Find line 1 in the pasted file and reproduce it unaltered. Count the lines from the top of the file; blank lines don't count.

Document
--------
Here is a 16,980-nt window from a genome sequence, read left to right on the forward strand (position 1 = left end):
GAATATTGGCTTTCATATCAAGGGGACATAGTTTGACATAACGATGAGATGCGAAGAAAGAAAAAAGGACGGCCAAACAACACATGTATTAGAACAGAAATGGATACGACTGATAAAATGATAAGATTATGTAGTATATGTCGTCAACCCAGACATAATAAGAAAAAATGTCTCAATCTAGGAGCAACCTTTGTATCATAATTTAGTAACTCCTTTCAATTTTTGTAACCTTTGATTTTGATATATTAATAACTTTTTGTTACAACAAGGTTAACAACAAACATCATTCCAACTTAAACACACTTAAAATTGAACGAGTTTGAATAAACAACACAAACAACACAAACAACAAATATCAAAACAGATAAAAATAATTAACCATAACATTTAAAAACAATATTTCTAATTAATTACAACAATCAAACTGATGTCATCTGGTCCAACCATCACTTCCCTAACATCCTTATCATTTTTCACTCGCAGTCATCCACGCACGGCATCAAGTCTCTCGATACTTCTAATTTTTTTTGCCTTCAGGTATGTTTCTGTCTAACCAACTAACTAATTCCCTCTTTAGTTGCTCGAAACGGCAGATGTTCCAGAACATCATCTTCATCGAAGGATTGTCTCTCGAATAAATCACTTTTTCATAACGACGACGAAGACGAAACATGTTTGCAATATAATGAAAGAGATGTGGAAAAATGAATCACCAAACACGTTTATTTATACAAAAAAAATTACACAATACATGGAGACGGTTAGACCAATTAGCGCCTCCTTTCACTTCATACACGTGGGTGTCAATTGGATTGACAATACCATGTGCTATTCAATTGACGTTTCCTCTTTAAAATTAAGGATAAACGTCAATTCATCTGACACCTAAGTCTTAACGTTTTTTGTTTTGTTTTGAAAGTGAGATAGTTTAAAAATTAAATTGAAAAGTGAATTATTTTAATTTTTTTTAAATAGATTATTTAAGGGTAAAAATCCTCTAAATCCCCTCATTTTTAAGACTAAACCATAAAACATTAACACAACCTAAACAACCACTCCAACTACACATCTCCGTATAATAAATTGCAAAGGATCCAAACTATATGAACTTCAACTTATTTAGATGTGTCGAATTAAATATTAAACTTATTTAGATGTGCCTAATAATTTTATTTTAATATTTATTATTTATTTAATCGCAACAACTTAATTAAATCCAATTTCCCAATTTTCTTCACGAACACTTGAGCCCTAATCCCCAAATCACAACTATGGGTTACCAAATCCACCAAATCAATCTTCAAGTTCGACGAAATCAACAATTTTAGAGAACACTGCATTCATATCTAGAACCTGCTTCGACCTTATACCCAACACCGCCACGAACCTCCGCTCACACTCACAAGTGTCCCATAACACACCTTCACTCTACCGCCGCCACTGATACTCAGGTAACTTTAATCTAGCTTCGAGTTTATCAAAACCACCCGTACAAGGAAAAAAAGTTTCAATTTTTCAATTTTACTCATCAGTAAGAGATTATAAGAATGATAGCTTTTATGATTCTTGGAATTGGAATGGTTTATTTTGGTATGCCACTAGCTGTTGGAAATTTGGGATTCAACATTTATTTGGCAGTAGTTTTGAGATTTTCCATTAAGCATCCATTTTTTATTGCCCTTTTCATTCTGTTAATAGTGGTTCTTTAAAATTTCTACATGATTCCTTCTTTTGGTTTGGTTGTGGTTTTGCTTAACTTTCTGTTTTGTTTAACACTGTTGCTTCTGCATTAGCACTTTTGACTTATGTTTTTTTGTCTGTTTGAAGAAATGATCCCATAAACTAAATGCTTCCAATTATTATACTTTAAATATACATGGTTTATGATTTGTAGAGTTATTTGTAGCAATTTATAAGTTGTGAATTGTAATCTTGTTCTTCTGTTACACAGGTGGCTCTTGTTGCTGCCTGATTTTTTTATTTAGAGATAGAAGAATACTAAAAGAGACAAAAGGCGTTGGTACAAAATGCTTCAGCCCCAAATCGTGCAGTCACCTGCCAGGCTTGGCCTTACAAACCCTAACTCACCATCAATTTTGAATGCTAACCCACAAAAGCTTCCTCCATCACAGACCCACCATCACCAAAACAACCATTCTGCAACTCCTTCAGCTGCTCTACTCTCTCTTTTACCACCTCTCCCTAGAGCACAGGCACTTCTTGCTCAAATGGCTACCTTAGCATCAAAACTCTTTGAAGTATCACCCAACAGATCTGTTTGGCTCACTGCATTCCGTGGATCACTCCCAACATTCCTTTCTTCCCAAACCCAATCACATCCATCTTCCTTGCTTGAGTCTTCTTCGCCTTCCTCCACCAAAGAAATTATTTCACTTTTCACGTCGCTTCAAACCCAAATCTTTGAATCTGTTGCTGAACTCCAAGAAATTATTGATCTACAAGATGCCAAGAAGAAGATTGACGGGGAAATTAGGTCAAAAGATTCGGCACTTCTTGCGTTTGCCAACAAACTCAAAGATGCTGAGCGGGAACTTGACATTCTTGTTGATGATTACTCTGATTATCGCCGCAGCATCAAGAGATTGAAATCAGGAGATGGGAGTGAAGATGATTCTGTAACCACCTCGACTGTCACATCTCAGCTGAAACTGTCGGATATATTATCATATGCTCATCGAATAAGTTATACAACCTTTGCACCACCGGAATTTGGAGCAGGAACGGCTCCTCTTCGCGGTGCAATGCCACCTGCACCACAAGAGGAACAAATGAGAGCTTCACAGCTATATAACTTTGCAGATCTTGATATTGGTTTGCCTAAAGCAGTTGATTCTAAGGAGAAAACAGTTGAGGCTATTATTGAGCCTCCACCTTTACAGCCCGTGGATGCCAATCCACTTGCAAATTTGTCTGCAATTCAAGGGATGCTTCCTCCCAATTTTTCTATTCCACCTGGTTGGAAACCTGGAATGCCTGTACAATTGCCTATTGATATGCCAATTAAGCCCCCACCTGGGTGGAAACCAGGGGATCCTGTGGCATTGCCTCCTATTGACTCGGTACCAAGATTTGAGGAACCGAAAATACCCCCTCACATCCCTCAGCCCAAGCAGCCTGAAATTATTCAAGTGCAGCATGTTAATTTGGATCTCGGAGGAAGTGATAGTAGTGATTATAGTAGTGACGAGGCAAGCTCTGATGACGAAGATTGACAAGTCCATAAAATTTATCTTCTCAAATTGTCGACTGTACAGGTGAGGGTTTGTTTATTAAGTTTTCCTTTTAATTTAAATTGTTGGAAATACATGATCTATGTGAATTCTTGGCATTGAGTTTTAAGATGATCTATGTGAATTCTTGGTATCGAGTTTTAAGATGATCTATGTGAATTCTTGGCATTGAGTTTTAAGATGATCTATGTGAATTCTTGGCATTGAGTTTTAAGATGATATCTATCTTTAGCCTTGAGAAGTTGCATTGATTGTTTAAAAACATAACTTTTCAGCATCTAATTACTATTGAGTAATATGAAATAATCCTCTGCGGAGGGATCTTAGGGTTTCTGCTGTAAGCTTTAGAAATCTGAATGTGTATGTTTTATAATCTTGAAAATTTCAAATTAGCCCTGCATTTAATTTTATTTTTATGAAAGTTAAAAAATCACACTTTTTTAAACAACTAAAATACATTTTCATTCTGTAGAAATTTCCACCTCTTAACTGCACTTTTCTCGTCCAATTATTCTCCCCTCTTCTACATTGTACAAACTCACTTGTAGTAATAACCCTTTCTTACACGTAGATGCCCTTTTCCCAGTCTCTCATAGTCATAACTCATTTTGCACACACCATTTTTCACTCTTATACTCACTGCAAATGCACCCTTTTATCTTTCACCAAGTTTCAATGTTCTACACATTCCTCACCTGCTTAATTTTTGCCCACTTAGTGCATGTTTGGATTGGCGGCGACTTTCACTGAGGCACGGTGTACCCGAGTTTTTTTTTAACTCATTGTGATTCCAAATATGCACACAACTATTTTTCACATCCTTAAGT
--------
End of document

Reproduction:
Here is a 16,980-nt window from a genome sequence, read left to right on the forward strand (position 1 = left end):